Secondly, scrutiny matters. We are a democracy and the government should always be – and willing to be – subject to the scrutiny of the community’s elected representatives. At every meeting, there are routine matters providing States members with opportunities to scrutinise: scheduled and extraordinary committee statements from which questions flow; and so-called Rule 11 pre-submitted oral questions to committees, to which supplementary questions can be asked by any member on the day.

We could take the view that none of that really matters in the midst of an emergency, but this pandemic has been running for a year and may well run for another, during which we cannot simply put the routine business of government on hold. More important is scrutiny of the CCA’s regulations – effectively emergency law. These expire after 30 days. Consequently, the CCA has routinely re-enacted (often with modifications) the regulations once a month. The CCA law requires that the regulations be laid before the States of Deliberation as soon as possible. If the States isn’t meeting, it isn’t possible, so the regulations just expire and are replaced by the next set made by the CCA. So the last time the States approved any regulations was the middle of December, since which time one set has expired. If another set goes the same way, that is unacceptable.

More importantly, to enforce Lockdown 2.0, the CCA on Saturday has had to instigate a further, more comprehensive set of regulations. These deserve and need proper scrutiny. At face value, among other things they seem understandably to re-adopt a whole lot of provisions which were allowed to lapse as Lockdown 1.0 was gradually lifted during the summer. But they contain some legitimate grounds for debate. For example, we quickly learnt in the first lockdown that there really was no justification for preventing solo outdoor work and yet we seem to have done so again – why? It may be ‘easier’ not to allow it but it is depriving zero-risk legitimate businesses from earning an income which, in consequence, will require unnecessary support from the public purse.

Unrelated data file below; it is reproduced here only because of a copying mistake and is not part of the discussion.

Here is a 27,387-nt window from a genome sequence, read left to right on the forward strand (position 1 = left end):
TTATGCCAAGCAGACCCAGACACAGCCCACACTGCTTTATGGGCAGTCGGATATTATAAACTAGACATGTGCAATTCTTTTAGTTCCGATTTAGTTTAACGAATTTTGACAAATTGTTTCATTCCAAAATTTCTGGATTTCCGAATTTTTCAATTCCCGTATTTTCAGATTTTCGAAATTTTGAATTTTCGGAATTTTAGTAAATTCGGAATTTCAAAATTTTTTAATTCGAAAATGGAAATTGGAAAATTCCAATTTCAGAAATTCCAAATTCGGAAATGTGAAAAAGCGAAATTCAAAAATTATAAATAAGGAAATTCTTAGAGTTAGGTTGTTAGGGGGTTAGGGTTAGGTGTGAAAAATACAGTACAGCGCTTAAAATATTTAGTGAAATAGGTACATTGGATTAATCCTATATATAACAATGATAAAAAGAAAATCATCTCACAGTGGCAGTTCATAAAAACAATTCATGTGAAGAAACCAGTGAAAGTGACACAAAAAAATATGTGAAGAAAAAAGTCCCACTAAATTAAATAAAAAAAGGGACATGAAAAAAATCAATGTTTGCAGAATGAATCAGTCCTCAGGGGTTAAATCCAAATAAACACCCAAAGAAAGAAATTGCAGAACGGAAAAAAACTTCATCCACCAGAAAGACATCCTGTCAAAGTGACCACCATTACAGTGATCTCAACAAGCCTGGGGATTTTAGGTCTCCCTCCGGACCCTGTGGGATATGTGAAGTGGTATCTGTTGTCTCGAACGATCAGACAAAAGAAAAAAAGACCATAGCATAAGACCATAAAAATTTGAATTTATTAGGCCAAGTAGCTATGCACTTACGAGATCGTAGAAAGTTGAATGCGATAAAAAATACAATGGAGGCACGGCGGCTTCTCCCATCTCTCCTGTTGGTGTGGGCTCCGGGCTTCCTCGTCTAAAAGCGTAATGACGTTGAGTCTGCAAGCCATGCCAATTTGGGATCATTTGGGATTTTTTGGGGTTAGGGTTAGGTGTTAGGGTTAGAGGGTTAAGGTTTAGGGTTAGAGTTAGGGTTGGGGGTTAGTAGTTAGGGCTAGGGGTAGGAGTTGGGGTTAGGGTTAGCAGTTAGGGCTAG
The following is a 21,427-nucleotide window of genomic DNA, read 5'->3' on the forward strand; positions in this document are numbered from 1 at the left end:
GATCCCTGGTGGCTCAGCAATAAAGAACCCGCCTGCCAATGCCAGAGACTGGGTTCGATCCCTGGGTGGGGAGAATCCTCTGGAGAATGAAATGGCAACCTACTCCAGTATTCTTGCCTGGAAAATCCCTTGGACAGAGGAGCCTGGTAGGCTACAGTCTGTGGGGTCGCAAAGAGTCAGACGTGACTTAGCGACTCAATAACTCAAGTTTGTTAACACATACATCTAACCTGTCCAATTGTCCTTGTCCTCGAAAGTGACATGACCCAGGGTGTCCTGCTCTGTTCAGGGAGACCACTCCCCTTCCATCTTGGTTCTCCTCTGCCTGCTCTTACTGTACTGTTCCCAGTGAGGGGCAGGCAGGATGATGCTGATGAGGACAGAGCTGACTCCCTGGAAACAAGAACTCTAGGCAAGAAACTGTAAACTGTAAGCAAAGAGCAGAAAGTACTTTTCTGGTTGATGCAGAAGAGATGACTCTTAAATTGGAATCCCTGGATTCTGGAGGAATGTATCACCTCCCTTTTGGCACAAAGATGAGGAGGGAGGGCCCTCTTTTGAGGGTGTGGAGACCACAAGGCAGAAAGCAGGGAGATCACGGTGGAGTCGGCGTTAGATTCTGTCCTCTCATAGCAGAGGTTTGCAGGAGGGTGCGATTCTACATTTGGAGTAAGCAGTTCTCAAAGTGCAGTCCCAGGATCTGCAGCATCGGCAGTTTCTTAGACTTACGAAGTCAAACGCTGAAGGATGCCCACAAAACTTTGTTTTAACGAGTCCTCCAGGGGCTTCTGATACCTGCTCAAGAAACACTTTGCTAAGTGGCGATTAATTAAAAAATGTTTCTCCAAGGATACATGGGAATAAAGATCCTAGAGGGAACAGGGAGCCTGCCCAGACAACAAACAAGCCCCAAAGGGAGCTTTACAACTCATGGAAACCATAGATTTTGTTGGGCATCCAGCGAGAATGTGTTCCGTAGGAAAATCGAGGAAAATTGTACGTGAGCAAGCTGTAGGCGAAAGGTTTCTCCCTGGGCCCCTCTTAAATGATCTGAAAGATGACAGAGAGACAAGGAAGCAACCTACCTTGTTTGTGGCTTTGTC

There is also an interesting insertion in the definitions for one section that ‘the authority means the chairman’. This delegates very draconian powers in relation to all of our movements down to one person – the chair of the CCA. Having occupied that role, I don’t see why that is needed. In my experience, the authority can meet effectively and remotely at very short notice. I’ve no doubt that the CCA has considered both these matters at some length before making these regulations but that does not absolve them of the responsibility to explain and justify their decisions to the States of Deliberation. The community, through their elected representatives, are also entitled to seek the most likely explanation as to why the spike in cases has occurred. Do we know how this got into the community? This does not mean a witch-hunt, but there are legitimate questions: is it more likely to have been a breach by someone in self-isolation? Or could it be a critical worker, by definition and for good reason, subject to less stringent self-isolation requirements? Or could it be through some other vector, such as imported goods? Answers to questions such as these will help enable effective scrutiny and challenge on behalf of the community to ensure we have the most robust controls in place which are proportionate to our needs.

Thirdly, transparency matters. Any information vacuum will always be filled. And in the modern age of social media, this will happen in the blink of an eye or the click of a mouse. Some will speculate that the States is not meeting because it is concealing information and things must be much worse than is being said publicly. The States of Deliberation meeting normally supports the communications strategy, helps reinforce all the public messaging and enables myths to be bust.

I hope that sense prevails this week, allowing us to do the job the community have elected us to do.